ConAgra settles with 6 more on E. coli
Three Coloradans, Ohio fatality included
By David Migoya
The Denver Post
April 9, 2003
ConAgra Foods agreed Tuesday to settle legal claims of six more victims - three of them in Colorado - who were sickened or died after eating E. coli-tainted beef last summer, according to a Seattle lawyer.
That brings to 21 the number of cases ConAgra has agreed to pay without going to court. The Omaha-based company owned the Greeley slaughterhouse that produced the infected meat.
Details of the settlements were not disclosed, although attorney William Marler, who represents many of the victims, at one time estimated the cost to ConAgra could run as high as $50 million.
At least six more victims' claims are pending from the 18.6 million-pound meat recall in July. It occurred after beef at the plant tested positive for the bacteria and became one of the largest meat recalls in U.S. history.
The six claims settled Tuesday involved the most seriously affected by the meat, including a 68- year-old Ohio woman who died, the only death among 47 illnesses linked to the recall.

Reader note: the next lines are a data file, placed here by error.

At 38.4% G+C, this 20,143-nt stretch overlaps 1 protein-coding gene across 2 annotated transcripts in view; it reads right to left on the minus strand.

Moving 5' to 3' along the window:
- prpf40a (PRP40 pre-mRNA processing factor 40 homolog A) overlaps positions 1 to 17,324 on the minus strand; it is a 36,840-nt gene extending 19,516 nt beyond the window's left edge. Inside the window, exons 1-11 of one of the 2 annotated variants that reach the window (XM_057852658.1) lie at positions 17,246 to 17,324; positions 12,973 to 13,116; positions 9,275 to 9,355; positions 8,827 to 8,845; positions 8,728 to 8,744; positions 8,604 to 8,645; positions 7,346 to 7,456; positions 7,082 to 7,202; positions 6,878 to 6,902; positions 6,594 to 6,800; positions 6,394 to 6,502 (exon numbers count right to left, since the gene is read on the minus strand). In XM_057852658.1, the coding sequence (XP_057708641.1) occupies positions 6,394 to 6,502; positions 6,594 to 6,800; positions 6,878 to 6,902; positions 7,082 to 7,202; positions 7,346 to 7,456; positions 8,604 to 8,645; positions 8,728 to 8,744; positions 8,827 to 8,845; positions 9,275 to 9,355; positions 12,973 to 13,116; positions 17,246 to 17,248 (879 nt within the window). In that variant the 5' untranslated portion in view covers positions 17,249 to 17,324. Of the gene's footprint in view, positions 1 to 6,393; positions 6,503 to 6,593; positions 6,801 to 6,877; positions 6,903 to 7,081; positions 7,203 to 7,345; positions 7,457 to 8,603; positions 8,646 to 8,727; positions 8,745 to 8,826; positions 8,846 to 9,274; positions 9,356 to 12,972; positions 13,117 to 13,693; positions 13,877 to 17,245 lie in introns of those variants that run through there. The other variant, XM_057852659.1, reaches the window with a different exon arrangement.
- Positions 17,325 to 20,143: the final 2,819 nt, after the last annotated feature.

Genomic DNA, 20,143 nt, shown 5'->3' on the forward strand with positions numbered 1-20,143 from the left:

The Colorado cases settled Tuesday involve two girls, 2 and 17, and a 4-year-old boy. The other settlements involve a 2-year-old Nebraska boy and a 7-year-old boy from South Dakota.
The kids each suffered from hemolytic uremic syndrome, a sometimes-fatal kidney disorder caused by the E. coli 0157:H7 that infected the meat. The disorder causes long-term complications.
The only victim to die was Patricia Pfouts of Whitehall, Ohio, who worked as a day-care provider at a grocery store where some of the tainted meat was sold.
ConAgra's decision to settle without being sued is highly unusual, said Marler, an expert on food-illness cases.
"It's never happened to me in my career," Marler said. "Unlike most companies I've dealt with, ConAgra has stepped up for these kids and their families."
Marler said settlement money for the kids will be placed into trust accounts to pay for future medical expenses and education.
"Our thoughts have always been with those affected by the recall, and we wanted to do the right thing," ConAgra spokesman Chris Kercher said.
Vail businessman George Gillett, former owner of the Vail ski area and a Dallas investment firm, in September bought Greeley-based ConAgra Beef Co. for $1.4 billion. The firm operates as Swift & Co. and has spent millions to improve its food-safety record.
More on this outbreak: ConAgra E. coli Outbreak